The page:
This service is the hidden gem of HPC (high performance computing) within the Azure Compute service family. As the name implies, Azure Batch is designed to run large-scale and high-performance computing applications efficiently in the cloud. When you’re faced with large workloads, all you have to do is to use Azure Batch to define compute resources to execute your applications in parallel and at the desired scale. A good use-case for Azure Batch would be to perform financial risk modelling, climate data analysis or stress testing. What makes Batch so useful is the fact that you don’t need to manually manage the node cluster, virtual networks or scheduling because all this is handled by the service. You need to define a job, any associated data and the number of nodes you want to utilise. It makes no difference if you need to run on one, a hundred or even thousands of nodes. The service is designed to scale according to the workload needs.
The cheapest server may very well be no server, and we’re at the point where relatively simple services could just run as Azure Functions or AWS Lambda functions.
There are a lot of great examples out there on how to build your own custom Time Intelligence into Analysis Services (MD). Just have a look at this, this, this, this and this. All good sources for solid Time Intelligence in SSAS.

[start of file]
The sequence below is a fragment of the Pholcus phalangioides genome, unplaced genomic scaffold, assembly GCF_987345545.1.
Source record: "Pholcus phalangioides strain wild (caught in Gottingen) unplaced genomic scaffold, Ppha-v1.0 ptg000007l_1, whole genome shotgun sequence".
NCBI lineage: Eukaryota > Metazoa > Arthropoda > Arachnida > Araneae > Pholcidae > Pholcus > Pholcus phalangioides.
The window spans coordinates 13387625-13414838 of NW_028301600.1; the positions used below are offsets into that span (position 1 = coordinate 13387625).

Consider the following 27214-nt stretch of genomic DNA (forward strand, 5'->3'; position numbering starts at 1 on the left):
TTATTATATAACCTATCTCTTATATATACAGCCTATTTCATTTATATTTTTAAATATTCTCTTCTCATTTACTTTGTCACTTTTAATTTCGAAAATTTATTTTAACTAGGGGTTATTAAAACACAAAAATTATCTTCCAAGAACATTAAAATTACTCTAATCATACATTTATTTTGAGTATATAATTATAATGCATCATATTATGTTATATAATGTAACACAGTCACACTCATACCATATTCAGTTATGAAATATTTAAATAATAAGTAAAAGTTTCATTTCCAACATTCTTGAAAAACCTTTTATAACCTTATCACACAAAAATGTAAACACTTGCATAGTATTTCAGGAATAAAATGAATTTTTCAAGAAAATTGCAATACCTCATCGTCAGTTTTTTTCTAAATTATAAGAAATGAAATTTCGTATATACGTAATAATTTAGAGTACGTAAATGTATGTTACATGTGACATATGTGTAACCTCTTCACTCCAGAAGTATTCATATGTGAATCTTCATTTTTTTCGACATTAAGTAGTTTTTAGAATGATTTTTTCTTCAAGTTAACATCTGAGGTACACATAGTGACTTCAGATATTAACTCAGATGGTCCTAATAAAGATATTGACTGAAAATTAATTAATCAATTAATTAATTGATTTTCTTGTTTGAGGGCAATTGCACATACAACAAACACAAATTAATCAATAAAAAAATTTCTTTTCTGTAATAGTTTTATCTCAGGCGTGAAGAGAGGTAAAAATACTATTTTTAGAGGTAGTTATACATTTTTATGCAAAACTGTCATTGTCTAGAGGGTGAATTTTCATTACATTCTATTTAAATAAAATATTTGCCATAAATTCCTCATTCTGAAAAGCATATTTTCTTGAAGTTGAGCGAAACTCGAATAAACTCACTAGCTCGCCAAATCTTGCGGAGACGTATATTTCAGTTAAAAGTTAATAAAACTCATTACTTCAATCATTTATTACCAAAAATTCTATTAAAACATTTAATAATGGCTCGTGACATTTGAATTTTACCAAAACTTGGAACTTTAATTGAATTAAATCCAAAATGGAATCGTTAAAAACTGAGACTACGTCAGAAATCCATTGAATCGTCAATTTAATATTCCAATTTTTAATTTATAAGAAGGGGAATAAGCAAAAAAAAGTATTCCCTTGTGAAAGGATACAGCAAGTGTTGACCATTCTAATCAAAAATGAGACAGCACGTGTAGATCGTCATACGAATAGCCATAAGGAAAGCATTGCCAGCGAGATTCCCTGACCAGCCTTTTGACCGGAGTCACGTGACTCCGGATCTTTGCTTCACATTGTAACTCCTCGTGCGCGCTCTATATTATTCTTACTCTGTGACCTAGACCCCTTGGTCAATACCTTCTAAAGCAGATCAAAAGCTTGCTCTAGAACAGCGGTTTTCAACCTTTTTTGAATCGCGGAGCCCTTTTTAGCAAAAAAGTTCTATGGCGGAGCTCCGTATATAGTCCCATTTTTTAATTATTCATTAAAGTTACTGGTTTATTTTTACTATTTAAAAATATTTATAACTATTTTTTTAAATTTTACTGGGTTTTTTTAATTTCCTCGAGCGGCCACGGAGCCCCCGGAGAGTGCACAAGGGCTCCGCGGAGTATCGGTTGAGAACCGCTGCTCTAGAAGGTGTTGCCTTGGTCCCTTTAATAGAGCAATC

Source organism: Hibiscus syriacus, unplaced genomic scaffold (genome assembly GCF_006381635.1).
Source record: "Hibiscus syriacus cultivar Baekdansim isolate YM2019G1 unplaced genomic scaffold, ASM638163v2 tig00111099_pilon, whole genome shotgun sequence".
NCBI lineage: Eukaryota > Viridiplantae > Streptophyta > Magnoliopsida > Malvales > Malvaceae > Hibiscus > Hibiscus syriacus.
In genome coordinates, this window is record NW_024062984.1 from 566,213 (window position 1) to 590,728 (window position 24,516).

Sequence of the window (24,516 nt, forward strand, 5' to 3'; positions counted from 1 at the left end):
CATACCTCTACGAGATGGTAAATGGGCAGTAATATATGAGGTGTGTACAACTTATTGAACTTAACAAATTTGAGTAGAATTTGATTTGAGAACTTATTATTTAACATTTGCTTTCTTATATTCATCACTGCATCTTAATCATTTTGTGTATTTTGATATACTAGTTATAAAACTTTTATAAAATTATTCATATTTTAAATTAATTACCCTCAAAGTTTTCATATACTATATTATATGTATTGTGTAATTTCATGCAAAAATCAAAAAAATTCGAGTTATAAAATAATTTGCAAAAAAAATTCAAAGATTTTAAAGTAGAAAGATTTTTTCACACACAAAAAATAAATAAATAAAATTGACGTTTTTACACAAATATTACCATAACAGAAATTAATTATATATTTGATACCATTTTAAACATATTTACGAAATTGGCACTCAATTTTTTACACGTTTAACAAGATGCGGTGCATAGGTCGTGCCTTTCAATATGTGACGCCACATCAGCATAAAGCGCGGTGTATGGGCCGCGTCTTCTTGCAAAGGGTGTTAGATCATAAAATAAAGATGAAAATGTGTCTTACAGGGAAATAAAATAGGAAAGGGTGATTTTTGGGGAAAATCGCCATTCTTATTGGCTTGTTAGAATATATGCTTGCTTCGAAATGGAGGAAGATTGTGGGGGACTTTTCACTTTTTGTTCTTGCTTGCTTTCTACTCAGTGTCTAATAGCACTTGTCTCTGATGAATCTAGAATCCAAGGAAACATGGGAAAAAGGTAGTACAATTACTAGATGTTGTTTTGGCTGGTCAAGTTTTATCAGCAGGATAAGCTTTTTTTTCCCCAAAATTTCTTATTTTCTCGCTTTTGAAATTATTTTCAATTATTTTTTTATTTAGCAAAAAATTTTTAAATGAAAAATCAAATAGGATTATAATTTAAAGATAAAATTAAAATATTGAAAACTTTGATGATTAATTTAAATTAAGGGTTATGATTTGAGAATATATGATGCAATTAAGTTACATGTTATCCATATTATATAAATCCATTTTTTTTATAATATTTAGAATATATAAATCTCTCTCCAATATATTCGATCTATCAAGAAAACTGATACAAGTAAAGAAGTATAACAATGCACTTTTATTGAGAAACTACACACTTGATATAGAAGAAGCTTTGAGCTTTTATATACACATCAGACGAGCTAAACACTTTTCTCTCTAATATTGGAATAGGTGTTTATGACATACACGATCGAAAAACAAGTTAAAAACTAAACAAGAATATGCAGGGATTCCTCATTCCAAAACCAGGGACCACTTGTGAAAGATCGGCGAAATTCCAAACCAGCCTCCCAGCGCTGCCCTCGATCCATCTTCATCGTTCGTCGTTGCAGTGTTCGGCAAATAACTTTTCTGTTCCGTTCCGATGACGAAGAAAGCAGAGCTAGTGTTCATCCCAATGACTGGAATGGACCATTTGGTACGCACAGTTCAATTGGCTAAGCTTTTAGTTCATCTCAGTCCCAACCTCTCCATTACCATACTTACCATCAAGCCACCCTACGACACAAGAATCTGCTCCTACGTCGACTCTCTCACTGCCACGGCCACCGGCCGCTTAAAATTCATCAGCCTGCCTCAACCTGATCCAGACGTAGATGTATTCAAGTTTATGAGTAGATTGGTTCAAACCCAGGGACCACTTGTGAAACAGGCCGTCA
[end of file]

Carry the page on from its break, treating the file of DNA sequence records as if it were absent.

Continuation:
One thing they have in common though, is that they all make the assumption that there is and will always be 52 weeks in a year. The data set I am currently working with is built on ISO 8601 standard. In short, this means that there is an (re-) occurrence of a 53rd full week as opposed to only 52 in the Gregorian version which is defined by: 1 Gregorian calendar year = 52 weeks + 1 day (2 days in a leap year).
The 53rd occurs approximately every five to six years, though this is not always the case. The last couple of times we saw 53 weeks in a year was in 1995, 2000, 2006, 2012 and 2015. Next time will be in 2020. This gives you enough time to either forget about the hacks and hard-coded fixes in place to mitigate the issue OR bring your code in a good state, ready for the next time.
Dates and currency are hard problems.
Let’s assume we have a temp table heap called #table, with 9 columns and no indexes at all. Some columns are integers, one is a datetime and few are numeric. As I’m writing this post, my test setup has about 14.4 million rows.
In the real world, when you’re investigating a table for primary key candidates, there are a few things you’ll be looking for that are beyond the scope of this post. For instance, it’s a fair assumption that a numeric or float column is not going to be part of a primary key, varchar columns are less probable candidates than integer columns, and so on. Other factors you would take into consideration are naming conventions; column names ending with “ID” and/or columns that you can tell are foreign keys would also probably be good candidates.